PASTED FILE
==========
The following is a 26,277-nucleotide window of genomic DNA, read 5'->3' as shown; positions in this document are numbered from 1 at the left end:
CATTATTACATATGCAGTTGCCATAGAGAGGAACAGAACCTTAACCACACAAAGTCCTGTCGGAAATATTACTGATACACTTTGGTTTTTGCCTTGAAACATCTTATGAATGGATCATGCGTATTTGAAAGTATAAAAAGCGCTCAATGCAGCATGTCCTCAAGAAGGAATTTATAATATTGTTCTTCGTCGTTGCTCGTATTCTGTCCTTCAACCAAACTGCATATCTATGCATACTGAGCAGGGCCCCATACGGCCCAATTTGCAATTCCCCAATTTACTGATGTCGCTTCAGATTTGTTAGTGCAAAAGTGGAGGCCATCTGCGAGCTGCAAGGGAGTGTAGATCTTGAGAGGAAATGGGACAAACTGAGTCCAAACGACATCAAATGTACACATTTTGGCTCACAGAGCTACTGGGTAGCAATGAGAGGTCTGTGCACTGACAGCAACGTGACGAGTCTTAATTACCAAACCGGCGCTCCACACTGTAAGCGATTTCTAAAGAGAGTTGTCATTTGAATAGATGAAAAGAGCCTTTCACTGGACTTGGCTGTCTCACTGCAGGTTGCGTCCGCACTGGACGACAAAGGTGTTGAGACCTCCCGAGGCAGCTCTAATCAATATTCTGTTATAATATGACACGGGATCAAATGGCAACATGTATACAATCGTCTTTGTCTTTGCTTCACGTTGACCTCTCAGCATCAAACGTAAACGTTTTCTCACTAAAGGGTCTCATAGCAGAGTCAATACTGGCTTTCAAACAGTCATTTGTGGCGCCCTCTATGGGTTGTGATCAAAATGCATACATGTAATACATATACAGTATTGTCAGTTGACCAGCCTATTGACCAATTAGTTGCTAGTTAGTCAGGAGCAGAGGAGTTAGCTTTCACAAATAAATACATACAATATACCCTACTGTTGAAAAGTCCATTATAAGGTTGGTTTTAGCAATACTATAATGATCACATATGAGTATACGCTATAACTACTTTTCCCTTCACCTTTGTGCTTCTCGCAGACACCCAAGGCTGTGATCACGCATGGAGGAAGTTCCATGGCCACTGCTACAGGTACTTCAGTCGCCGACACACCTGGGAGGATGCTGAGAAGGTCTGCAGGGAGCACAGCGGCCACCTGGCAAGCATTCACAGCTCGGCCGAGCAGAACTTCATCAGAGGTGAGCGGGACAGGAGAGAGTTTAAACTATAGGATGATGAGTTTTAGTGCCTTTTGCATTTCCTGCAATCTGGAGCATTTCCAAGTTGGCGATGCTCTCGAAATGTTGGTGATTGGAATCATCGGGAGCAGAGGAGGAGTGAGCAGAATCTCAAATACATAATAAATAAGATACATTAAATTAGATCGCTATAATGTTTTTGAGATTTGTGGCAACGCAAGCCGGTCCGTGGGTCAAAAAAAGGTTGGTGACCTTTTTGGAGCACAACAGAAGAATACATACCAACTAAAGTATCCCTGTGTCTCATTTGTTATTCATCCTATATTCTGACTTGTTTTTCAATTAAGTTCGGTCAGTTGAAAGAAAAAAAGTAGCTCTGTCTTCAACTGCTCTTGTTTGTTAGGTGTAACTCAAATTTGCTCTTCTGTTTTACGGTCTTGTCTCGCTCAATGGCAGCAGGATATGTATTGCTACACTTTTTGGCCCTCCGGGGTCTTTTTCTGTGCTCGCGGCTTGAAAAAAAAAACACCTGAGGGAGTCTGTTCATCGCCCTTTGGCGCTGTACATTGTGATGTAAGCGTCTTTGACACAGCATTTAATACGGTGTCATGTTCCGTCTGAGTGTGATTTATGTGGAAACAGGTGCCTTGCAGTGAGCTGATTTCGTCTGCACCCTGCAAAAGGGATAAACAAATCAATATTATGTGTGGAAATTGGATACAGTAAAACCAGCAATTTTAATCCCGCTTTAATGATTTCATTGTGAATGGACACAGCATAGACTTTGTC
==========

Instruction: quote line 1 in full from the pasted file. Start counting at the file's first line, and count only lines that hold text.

The following is a 26,277-nucleotide window of genomic DNA, read 5'->3' as shown; positions in this document are numbered from 1 at the left end: